[fuh-lan-jeez] /fəˈlæn dʒiz/
a plural of .
plural of .
[fal-uh nj, fuh-lanj, fey-lanj] /ˈfæl əndʒ, fəˈlændʒ, ˈfeɪ lændʒ/
noun, plural phalanges
[fuh-lan-jeez] /fəˈlæn dʒiz/ (Show IPA). Anatomy, Zoology.
[fey-langks, fal-angks] /ˈfeɪ læŋks, ˈfæl æŋks/
noun, plural phalanxes or for 7, phalanges
[fuh-lan-jeez] /fəˈlæn dʒiz/ (Show IPA)
(in ancient Greece) a group of heavily armed infantry formed in ranks and files close and deep, with shields joined and long spears overlapping.
any body of troops in close array.
a number of individuals, especially persons united for a common purpose.
a compact or closely massed body of persons, animals, or things.
Military. (initial capital letter) a radar-controlled U.S. Navy 20mm Gatling-type gun deployed on ships as a last line of defense against antiship cruise missiles.
(in Fourierism) a group of about 1800 persons, living together and holding their property in common.
Anatomy, Zoology. any of the bones of the fingers or toes.
verb (used without object)
Printing. to arrange the distribution of work in a shop as evenly as possible.
noun (pl) phalanges (fæˈlændʒiːz)
(anatomy) another name for phalanx (sense 5)
noun (pl) phalanxes, phalanges (fæˈlændʒiːz)
an ancient Greek and Macedonian battle formation of hoplites presenting long spears from behind a wall of overlapping shields
any closely ranked unit or mass of people: the police formed a phalanx to protect the embassy
a number of people united for a common purpose
(in Fourierism) a group of approximately 1800 persons forming a commune in which all property is collectively owned
(anatomy) any of the bones of the fingers or toes related adjective phalangeal
1550s, “line of battle in close ranks,” from Latin phalanx “compact body of heavily armed men in battle array,” or directly from Greek phalanx (genitive phalangos) “line of battle, battle array,” also “finger or toe bone,” originally “round piece of wood, trunk, log,” of unknown origin. Perhaps from PIE root *bhelg- “plank, beam” (cf. Old English balca “balk;” see balk (n.)). The Macedonian phalanx consisted of 50 close files of 16 men each. In anatomy, originally the whole row of finger joints, which fit together like infantry in close order. Figurative sense of “number of persons banded together in a common cause” is attested from 1600 (cf. Spanish Falangist, member of a fascist organization founded in 1933).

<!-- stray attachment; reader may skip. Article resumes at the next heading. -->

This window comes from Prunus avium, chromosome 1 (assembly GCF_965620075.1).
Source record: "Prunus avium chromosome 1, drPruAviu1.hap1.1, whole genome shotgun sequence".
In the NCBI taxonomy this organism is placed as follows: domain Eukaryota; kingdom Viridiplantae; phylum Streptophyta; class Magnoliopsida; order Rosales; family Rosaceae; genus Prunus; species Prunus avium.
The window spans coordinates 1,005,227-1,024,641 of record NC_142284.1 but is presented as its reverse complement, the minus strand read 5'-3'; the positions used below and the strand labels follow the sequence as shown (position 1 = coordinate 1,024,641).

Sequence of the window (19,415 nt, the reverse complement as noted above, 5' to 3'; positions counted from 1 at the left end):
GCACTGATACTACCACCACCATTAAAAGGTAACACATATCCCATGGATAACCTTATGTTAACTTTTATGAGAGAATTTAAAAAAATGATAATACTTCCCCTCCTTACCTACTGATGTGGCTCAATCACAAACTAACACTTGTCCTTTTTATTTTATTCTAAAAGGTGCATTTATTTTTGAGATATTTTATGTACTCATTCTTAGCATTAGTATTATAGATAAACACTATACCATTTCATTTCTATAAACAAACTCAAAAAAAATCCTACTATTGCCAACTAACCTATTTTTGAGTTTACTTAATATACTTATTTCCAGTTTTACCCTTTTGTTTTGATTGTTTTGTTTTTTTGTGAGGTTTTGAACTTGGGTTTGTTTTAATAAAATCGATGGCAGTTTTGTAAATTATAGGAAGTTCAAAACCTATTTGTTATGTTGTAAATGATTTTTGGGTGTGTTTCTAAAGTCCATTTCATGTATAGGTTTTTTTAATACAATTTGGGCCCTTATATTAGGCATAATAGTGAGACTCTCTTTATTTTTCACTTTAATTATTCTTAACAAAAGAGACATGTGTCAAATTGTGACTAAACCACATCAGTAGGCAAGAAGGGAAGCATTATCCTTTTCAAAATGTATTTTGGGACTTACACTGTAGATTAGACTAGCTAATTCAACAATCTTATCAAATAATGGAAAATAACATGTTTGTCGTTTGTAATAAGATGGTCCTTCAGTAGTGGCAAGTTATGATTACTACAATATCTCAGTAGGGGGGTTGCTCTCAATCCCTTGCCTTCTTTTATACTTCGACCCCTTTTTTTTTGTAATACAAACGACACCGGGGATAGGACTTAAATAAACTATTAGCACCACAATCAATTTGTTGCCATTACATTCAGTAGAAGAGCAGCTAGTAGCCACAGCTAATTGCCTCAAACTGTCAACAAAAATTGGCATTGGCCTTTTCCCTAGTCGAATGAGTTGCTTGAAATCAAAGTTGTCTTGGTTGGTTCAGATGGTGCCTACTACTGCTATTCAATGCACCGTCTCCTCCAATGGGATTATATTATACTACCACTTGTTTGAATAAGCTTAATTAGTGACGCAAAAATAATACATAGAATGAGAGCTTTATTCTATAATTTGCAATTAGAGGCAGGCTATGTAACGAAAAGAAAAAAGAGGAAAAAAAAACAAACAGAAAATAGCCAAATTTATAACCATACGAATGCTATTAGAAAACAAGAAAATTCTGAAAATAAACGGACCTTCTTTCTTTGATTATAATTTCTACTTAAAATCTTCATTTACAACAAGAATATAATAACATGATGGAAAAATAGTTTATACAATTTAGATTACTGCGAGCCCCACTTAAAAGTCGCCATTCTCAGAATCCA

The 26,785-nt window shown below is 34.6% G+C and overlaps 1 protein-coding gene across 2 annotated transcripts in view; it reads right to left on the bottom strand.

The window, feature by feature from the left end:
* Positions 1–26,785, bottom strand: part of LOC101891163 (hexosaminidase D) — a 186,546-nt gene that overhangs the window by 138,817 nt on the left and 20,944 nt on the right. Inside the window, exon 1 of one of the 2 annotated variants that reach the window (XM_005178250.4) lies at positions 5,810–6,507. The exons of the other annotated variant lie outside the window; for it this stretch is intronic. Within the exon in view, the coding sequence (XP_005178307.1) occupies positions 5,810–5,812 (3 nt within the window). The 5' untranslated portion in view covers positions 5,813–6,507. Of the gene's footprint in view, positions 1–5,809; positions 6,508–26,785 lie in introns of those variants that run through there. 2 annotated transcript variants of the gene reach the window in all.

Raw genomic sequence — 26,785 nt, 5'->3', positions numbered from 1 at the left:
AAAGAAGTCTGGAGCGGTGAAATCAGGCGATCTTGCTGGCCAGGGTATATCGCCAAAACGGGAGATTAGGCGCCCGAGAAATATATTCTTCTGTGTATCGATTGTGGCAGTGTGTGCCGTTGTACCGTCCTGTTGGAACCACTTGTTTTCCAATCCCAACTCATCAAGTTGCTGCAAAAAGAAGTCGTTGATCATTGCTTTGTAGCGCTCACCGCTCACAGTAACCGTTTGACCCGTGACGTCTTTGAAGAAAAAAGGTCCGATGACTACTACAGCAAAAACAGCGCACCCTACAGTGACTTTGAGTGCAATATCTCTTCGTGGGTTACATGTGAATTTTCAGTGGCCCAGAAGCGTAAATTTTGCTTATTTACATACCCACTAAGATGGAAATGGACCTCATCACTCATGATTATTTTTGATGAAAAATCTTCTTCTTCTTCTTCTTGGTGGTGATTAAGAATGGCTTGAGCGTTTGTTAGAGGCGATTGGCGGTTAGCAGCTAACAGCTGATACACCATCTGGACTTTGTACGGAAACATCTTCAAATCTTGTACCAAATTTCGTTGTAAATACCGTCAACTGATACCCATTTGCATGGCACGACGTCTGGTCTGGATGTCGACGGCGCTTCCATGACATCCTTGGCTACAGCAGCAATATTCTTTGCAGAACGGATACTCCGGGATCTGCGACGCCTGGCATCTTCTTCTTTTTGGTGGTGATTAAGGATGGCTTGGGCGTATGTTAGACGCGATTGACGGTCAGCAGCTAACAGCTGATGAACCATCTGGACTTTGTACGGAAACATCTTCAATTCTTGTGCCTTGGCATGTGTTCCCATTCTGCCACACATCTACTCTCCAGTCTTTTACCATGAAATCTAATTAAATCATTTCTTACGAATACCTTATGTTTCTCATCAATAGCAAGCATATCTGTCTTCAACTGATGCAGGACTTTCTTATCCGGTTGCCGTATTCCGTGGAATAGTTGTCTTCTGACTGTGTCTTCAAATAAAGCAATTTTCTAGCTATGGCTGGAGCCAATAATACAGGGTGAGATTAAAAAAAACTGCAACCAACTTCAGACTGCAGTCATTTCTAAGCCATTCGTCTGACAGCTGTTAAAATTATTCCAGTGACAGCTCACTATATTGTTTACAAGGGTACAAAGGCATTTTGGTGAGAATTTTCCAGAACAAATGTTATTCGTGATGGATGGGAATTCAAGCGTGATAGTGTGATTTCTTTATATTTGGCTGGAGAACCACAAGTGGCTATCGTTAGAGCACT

mid-15c., “phalanx, ancient military division,” from Middle French phalange “phalanx” (13c.), from Latin phalangem (nominative phalanx); see phalanx. It is the earlier form of this word in English.
phalanx pha·lanx (fā’lāngks’, fāl’āngks’)
n. pl. pha·lanx·es or pha·lan·ges (fə-lān’jēz, fā-)
Any of the long bones of the fingers or toes, numbering 14 for each hand or foot: two for the thumb or big toe, and three each for the other four digits.
Plural phalanges (fə-lān’jēz)
Any of the small bones of the fingers or toes in humans or the digits of many other vertebrates.
/fəˈlændʒɪst/ noun 1.
[fal-uh n-steer-ee-uh n] /ˌfæl ənˈstɪər i ən/ adjective 1. of or relating to a . 2. of or relating to . noun 3. a member of a . 4. an advocate of ; a Fourierist.
[fal-uh n-steer-ee-uh-niz-uh m] /ˌfæl ənˈstɪər i əˌnɪz əm/ noun 1. a system by which society would be reorganized into units comprising their own social and industrial elements; Fourierism.
[fal-uh n-ster-ee] /ˈfæl ənˌstɛr i/ noun, plural phalansteries. 1. 2. any similar association, or the buildings they occupy. /ˈfælənstərɪ; -strɪ/ noun (pl) -steries 1. (in Fourierism) 2. any similar association or the buildings occupied by such an association n. 1846, from French phalanstère, name for one of the socialistic communities of c.1,800 people, living together […]